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Old 01-19-2014, 03:50 PM
 
Location: Colorado Springs area
569 posts, read 1,234,292 times
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We are moving to the area this year. We have lived in rural Oregon and used a generator a few times. We now live in the Seattle area and specifically in unincorporated Snohomish where we have used a generator more than when we were in Oregon. We have been out of power for as long as three days but I have known others that have gone a week. My question is this, is it wise to bring the generator with us and look for places that already have hook ups or is it over kill there. I have lived in lots of areas where it has not really been much of a problem so I was just wondering. Thanks for the feedback. Vickie
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Old 01-19-2014, 05:25 PM
 
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It's overkill for the main city which is served by Colo Springs Utilities, a city-owned outfit that IMO is near bullet-proof. Been here 8 years with them and had only a few short outages, like 20 and one of 90 minutes.

Depends where live, if outside the CSU service area you many need it but I rather doubt it; maybe some people out in those areas will speak up.
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Old 01-19-2014, 05:42 PM
 
Location: Black Forest, CO
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I live in a semi rural area of northern Black Forest up on the Palmer Divide, served by MVEA (Mountain View Electric Assn), and I have never had a need for a generator in the 20 years I have lived up here. Only a few short outages (minutes to maybe 2 hours at most), and the biggest inconvenience that they caused for us was that since we are on well water up here, when we lose power, we also lose water.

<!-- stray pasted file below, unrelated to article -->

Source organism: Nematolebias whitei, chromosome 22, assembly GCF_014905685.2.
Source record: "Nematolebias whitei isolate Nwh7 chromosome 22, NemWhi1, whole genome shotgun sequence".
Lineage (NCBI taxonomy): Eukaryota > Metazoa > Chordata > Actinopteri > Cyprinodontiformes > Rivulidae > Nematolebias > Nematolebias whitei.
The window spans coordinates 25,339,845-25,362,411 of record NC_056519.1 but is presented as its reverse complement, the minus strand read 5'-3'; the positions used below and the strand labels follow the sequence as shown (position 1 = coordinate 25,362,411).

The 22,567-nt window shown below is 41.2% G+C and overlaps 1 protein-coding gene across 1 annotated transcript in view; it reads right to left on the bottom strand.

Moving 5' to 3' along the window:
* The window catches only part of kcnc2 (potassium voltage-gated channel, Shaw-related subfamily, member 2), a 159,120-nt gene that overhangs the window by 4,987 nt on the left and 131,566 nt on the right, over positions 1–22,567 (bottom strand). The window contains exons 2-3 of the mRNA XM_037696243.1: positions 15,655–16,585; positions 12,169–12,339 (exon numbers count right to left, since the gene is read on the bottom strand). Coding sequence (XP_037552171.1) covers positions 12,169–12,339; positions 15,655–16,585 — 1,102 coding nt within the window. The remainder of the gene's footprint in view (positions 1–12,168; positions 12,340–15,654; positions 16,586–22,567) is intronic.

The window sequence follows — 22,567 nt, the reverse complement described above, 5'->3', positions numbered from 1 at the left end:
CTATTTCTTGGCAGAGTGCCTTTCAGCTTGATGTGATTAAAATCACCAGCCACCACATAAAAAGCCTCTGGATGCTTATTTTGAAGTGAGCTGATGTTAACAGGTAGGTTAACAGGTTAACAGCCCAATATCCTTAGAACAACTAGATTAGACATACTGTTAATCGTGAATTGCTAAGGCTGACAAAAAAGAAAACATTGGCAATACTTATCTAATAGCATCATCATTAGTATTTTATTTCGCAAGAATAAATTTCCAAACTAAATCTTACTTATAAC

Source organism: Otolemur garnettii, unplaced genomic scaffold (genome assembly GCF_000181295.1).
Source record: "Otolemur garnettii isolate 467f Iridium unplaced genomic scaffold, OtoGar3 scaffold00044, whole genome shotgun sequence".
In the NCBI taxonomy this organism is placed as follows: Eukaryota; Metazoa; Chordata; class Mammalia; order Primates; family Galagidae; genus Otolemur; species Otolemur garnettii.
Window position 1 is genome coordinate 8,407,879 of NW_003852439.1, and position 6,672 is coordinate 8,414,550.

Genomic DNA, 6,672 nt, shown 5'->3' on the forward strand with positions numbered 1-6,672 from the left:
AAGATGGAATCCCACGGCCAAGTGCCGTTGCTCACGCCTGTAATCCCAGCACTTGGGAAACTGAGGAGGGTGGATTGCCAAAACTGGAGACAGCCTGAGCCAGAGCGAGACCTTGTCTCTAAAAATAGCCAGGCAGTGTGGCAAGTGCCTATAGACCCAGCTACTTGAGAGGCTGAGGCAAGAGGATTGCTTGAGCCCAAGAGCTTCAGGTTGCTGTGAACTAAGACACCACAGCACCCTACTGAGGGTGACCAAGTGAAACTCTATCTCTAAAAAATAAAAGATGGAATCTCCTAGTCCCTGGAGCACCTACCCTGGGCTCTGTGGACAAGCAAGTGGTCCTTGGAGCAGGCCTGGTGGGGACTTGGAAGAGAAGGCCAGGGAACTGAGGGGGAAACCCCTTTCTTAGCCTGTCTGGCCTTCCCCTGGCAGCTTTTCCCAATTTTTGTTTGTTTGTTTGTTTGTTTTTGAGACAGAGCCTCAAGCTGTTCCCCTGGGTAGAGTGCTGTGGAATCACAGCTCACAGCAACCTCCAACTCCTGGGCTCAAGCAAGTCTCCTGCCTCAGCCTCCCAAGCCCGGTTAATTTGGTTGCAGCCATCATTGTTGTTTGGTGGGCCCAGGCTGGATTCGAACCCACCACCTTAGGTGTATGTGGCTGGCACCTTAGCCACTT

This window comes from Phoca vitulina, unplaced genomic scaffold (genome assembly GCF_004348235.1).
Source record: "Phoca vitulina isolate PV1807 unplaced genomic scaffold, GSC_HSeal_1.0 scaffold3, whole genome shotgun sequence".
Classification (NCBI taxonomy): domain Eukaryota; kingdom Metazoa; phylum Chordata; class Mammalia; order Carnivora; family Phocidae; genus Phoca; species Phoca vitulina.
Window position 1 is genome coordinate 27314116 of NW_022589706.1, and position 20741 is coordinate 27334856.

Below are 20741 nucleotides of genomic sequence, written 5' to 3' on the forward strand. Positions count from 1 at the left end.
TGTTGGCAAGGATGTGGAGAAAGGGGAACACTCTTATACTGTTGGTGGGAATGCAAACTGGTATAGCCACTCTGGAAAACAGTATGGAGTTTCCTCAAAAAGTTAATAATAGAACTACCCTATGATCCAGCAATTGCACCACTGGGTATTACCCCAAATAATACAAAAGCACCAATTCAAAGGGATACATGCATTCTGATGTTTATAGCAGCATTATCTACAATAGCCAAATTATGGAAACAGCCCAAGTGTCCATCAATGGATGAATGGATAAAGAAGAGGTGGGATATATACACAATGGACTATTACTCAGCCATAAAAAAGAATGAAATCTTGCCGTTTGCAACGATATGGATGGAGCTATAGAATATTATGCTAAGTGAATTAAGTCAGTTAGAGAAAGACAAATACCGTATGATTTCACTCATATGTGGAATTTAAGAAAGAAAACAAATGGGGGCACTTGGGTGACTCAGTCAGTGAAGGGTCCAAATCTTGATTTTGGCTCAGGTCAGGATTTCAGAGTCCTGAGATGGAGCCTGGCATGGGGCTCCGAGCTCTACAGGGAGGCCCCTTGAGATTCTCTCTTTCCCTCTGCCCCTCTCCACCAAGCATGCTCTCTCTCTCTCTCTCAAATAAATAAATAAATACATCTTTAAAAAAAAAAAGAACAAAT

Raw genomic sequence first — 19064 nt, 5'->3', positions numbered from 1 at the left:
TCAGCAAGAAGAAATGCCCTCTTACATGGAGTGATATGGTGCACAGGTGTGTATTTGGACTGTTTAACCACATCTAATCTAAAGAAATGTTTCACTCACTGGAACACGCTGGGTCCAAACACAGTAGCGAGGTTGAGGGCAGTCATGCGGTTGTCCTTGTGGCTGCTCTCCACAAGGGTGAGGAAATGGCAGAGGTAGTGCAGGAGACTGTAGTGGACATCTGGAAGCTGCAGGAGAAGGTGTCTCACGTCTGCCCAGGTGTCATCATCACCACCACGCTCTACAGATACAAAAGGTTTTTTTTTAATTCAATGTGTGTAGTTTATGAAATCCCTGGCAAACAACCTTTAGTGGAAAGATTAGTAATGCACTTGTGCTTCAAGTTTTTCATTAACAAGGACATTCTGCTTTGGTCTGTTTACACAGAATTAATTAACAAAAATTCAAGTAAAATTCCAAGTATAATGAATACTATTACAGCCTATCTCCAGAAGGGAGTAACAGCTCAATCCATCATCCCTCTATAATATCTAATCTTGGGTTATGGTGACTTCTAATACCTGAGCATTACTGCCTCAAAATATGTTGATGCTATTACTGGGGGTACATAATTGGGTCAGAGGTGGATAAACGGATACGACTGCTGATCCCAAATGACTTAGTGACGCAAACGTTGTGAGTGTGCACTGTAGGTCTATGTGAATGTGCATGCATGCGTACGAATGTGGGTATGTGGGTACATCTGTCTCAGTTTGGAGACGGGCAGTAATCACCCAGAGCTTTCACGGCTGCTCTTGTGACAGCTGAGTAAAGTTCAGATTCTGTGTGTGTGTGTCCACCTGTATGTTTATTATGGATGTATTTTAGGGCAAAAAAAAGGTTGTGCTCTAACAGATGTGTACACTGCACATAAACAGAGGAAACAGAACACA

One thing here is that most power lines are buried in the Colorado Springs area so we don't have a lot of issues with tree limbs falling on them and cutting off power like in many other areas of the country.
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Old 01-19-2014, 06:02 PM
 
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If you have space for it it doesn't hurt - my dad has one and has used it maybe once or twice in the past decade.
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Old 01-19-2014, 08:21 PM
 
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I lost power once when we had a blizzard. I was trying to bake bread and it didn't end well but we had power back very quickly. Still didn't save the bread :'(
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Old 01-19-2014, 08:39 PM
 
Location: Southwestern, USA
12,781 posts, read 10,787,209 times
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My friend at Cache and Institute didn't have electricity for days a few yrs ago...
Downed lines as I recall...I'll ask her more info....she then put in a woodstove.

That would be south of Uintah, west of Union area....so, north of downtown
by about 9 blocks
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Old 01-19-2014, 09:40 PM
 
Location: Colorado Springs area